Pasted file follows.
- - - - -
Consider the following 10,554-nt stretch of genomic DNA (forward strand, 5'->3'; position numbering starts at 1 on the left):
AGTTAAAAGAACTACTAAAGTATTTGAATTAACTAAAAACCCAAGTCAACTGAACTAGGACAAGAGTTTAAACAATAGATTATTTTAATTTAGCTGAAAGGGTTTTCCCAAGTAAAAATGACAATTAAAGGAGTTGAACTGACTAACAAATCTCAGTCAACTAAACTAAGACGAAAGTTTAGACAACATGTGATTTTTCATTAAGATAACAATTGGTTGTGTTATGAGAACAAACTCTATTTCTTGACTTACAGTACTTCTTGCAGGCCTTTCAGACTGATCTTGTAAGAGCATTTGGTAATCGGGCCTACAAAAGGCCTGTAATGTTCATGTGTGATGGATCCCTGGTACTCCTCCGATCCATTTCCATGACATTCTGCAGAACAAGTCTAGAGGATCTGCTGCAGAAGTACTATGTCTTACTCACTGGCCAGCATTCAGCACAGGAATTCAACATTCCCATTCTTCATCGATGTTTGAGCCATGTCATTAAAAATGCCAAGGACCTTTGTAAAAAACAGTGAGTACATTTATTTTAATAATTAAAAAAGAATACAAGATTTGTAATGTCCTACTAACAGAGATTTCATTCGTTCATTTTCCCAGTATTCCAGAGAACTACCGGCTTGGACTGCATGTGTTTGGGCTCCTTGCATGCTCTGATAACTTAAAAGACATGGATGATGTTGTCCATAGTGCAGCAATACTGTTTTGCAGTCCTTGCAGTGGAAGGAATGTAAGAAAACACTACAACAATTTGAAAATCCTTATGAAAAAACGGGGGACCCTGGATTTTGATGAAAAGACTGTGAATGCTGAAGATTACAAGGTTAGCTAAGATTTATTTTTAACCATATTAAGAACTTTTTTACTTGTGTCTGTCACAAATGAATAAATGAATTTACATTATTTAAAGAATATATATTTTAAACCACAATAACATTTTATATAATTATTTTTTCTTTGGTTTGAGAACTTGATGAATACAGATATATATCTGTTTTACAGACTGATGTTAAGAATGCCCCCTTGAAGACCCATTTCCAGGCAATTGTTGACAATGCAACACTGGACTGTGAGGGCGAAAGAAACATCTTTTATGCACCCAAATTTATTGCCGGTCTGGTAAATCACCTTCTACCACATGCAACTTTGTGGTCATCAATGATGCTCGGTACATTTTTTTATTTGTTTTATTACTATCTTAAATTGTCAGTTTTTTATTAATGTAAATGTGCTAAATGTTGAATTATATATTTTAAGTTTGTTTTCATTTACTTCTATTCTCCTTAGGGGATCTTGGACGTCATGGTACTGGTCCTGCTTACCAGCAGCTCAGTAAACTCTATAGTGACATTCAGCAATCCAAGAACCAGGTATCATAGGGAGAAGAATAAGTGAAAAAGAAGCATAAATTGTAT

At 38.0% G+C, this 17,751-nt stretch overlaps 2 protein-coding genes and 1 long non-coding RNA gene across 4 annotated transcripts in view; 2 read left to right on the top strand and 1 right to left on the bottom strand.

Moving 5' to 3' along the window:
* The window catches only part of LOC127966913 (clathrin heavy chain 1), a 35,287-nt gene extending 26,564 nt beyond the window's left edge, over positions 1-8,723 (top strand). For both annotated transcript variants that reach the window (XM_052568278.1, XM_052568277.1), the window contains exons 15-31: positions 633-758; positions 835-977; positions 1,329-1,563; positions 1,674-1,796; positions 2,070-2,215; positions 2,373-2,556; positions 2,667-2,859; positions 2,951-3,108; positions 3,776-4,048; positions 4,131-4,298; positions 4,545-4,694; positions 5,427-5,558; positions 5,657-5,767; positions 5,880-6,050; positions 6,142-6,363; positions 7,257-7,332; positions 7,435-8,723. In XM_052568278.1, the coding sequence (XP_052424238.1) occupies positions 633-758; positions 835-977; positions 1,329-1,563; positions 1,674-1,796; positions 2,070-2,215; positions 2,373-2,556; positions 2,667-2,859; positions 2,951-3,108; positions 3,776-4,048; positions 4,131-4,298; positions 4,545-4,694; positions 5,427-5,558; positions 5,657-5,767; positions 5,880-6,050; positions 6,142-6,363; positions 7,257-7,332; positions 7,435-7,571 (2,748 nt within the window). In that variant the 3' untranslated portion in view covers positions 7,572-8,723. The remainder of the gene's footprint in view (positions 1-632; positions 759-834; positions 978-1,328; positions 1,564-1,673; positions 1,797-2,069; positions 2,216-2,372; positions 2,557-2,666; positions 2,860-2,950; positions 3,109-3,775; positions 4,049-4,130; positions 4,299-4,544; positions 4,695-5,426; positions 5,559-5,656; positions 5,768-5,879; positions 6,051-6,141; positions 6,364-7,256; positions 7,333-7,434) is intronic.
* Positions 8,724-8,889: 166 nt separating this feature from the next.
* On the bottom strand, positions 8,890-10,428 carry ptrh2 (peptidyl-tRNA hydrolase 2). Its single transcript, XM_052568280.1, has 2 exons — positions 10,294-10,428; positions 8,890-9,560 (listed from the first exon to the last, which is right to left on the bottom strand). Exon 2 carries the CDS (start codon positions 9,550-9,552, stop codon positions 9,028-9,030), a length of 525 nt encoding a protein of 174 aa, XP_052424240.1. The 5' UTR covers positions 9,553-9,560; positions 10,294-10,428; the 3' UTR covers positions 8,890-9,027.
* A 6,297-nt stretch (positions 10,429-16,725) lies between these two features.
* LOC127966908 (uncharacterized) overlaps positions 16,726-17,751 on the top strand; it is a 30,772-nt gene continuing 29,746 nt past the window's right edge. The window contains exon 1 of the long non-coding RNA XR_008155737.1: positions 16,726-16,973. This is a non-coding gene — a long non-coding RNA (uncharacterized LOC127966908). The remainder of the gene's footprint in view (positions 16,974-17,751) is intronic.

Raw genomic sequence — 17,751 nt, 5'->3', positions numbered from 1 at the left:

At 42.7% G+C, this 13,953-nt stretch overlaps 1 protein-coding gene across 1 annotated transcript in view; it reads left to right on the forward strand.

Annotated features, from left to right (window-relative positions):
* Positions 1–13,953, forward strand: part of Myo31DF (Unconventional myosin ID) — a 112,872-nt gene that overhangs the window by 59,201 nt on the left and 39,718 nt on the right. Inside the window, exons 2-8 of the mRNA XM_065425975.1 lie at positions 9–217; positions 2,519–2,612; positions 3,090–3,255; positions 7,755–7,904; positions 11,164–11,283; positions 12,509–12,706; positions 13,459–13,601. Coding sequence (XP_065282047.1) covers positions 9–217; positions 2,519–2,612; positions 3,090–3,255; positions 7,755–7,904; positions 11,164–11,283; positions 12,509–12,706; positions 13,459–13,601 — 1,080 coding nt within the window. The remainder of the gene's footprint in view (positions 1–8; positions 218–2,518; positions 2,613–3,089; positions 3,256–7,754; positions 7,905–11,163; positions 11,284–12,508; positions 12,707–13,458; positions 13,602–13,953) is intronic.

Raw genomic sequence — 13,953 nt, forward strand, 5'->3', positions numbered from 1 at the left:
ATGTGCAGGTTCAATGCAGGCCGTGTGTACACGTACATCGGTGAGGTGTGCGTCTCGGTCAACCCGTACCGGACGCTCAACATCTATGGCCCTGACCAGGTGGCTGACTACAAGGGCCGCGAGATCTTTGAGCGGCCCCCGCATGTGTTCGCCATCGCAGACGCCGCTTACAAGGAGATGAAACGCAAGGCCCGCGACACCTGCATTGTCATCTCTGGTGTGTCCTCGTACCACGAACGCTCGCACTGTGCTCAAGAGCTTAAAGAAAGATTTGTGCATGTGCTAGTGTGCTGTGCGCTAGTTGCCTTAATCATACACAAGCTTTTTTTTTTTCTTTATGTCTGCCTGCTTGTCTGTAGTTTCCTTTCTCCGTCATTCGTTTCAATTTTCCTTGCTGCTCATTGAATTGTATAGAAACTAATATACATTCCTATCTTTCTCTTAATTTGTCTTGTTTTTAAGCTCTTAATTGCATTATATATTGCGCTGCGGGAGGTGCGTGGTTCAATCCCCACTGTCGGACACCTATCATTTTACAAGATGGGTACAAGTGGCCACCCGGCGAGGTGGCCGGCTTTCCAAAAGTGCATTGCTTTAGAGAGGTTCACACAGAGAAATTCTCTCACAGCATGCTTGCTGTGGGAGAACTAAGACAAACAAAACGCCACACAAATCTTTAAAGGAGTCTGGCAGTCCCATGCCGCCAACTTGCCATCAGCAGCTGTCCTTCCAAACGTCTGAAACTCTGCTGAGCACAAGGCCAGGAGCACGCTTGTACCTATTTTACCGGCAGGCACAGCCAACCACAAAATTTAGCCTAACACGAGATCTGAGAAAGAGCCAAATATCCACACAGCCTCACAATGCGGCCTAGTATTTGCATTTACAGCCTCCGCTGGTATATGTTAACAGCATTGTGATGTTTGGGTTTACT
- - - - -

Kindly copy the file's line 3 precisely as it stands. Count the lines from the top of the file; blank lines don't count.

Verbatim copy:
At 38.0% G+C, this 17,751-nt stretch overlaps 2 protein-coding genes and 1 long non-coding RNA gene across 4 annotated transcripts in view; 2 read left to right on the top strand and 1 right to left on the bottom strand.